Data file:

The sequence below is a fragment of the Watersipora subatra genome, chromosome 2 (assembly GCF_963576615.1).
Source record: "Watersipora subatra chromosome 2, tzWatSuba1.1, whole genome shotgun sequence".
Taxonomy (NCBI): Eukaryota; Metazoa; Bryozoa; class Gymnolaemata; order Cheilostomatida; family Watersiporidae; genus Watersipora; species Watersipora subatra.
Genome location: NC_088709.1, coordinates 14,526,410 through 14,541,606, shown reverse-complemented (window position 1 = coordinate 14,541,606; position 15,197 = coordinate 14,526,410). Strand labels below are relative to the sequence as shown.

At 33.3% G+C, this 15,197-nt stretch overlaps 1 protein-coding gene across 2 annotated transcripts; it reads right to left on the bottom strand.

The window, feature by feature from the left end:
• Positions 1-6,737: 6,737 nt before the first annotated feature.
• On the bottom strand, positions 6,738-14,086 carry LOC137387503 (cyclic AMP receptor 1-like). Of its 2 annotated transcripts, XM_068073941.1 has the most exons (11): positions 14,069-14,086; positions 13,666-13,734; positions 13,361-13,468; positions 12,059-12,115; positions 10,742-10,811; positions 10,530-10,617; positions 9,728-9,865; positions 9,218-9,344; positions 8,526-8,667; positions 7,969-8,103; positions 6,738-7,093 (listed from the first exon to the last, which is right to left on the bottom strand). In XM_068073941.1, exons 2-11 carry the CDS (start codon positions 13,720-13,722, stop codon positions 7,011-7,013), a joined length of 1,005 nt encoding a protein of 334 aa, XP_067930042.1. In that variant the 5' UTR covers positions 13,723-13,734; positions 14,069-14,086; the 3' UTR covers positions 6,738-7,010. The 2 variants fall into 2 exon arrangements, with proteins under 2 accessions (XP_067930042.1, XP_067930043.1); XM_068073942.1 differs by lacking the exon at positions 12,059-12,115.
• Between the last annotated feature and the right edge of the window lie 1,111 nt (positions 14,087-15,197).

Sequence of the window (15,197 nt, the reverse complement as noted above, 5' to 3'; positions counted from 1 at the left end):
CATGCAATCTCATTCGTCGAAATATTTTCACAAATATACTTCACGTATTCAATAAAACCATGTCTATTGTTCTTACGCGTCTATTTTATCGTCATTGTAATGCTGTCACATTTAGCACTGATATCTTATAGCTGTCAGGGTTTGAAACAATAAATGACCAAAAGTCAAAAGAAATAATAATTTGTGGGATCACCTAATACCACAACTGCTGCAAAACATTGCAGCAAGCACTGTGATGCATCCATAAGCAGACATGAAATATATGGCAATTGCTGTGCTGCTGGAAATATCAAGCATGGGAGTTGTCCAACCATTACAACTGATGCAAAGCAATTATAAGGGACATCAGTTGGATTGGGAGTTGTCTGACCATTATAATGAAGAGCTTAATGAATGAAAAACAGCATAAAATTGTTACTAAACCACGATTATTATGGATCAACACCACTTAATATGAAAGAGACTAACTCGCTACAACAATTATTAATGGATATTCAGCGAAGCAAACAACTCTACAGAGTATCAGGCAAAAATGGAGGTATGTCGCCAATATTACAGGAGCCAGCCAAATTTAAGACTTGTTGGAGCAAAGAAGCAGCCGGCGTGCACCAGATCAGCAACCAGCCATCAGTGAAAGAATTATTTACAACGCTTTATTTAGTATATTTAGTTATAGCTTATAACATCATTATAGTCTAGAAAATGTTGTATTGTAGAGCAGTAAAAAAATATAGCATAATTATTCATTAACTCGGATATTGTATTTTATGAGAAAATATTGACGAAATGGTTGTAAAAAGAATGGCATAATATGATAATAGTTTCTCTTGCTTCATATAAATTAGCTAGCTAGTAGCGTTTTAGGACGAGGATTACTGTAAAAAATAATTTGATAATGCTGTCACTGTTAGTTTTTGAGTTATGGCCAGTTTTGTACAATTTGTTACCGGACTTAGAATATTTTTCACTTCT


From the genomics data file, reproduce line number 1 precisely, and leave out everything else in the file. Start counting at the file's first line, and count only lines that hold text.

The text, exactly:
The sequence below is a fragment of the Watersipora subatra genome, chromosome 2 (assembly GCF_963576615.1).